Introduction to Limits

It is simply a point in anything that should not be exceeded. If we approximate “x” close enough to a number “a” (without being a) on both left and right sides, f(x) approximates a number “L”, then the limit when x tends to a is L:

The limit of a function at a point x subzero is the value that the “y”s approach when the values at “x” approach the value x subzero.

For example, the limit of f(x) = x2 - 9 / x - 3 when x tends to 3,

**x**will have approximate values of 3 but never 3, if we evaluate in**y**it will have approximate values of 6 from the right and from the left but never 6**.**We can evaluate functions from the right (+) or from the left(-), these are called one-sided limits.

For example, if we evaluate this function:

If we evaluate when x tends to 3+ (from the right) and when x tends to 3- (from the left) our limit is 6.

There will be cases like this:

If we evaluate when x tends to -2+ (from the right), our limit is 4, and when x tends to -2- (from the left) our limit is 8, we have different values, therefore the limit doesn’t exist.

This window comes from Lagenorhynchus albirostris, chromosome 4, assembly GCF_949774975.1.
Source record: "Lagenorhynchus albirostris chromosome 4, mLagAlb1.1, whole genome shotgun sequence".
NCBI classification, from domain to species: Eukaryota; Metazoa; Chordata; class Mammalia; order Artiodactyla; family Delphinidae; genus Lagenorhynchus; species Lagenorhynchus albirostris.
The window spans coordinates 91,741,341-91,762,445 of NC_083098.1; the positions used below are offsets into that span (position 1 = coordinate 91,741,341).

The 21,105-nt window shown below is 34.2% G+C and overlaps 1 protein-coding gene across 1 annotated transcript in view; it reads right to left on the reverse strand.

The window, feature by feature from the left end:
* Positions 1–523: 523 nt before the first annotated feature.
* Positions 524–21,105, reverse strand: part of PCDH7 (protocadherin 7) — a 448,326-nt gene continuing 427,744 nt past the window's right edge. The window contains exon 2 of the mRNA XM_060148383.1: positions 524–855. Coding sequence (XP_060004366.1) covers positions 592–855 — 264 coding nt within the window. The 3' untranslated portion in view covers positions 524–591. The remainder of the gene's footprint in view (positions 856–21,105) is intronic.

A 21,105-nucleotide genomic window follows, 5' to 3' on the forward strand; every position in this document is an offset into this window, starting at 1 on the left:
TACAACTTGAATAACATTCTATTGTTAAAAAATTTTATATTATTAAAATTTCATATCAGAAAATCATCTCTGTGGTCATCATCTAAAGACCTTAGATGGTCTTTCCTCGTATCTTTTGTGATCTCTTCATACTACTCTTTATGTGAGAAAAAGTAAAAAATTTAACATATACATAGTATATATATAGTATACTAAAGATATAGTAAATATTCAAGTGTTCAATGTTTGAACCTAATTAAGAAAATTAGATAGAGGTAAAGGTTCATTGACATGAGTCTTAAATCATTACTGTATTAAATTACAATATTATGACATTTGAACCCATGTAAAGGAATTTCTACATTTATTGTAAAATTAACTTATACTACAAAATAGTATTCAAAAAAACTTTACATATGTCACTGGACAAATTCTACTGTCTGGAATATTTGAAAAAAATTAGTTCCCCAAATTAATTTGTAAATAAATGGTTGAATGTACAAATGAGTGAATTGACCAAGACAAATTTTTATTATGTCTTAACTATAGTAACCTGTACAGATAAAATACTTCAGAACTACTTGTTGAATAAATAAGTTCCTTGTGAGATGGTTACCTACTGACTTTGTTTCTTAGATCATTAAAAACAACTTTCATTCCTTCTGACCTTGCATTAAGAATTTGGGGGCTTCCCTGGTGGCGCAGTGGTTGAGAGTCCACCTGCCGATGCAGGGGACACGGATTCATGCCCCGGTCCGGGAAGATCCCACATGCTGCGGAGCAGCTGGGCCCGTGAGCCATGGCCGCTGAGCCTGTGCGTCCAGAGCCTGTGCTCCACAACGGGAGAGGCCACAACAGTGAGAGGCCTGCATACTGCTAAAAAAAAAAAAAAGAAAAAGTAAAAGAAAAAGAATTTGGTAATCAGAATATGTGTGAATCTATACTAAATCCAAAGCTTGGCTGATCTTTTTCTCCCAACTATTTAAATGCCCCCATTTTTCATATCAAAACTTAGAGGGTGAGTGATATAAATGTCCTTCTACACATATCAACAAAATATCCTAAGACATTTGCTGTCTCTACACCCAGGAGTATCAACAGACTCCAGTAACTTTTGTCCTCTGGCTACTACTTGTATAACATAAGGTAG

First, locate your

**x**and from there search when the function or functions go through that**x**and evaluate from your left and then your right in**y**.In rational functions, their graphic is asymptotes in that case limits aren’t defined because they tend to be ∞ or -∞ but that doesn´t mean they don’t exist.

It is simply a point in anything that should not be exceeded. If we approximate “x” close enough to a number “a” (without being a) on both left and right sides, f(x) approximates a number “L”, then the limit when x tends to a is L:

The limit of a function at a point x subzero is the value that the “y”s approach when the values at “x” approach the value x subzero.

For example, the limit of f(x) = x2 - 9 / x - 3 when x tends to 3,

**x**will have approximate values of 3 but never 3, if we evaluate in**y**it will have approximate values of 6 from the right and from the left but never 6**.**We can evaluate functions from the right (+) or from the left(-), these are called one-sided limits.

For example, if we evaluate this function:

If we evaluate when x tends to 3+ (from the right) and when x tends to 3- (from the left) our limit is 6.

There will be cases like this:

If we evaluate when x tends to -2+ (from the right), our limit is 4, and when x tends to -2- (from the left) our limit is 8, we have different values, therefore the limit doesn’t exist.

First, locate your

**x**and from there search when the function or functions go through that**x**and evaluate from your left and then your right in**y**.In rational functions, their graphic is asymptotes in that case limits aren’t defined because they tend to be ∞ or -∞ but that doesn´t mean they don’t exist.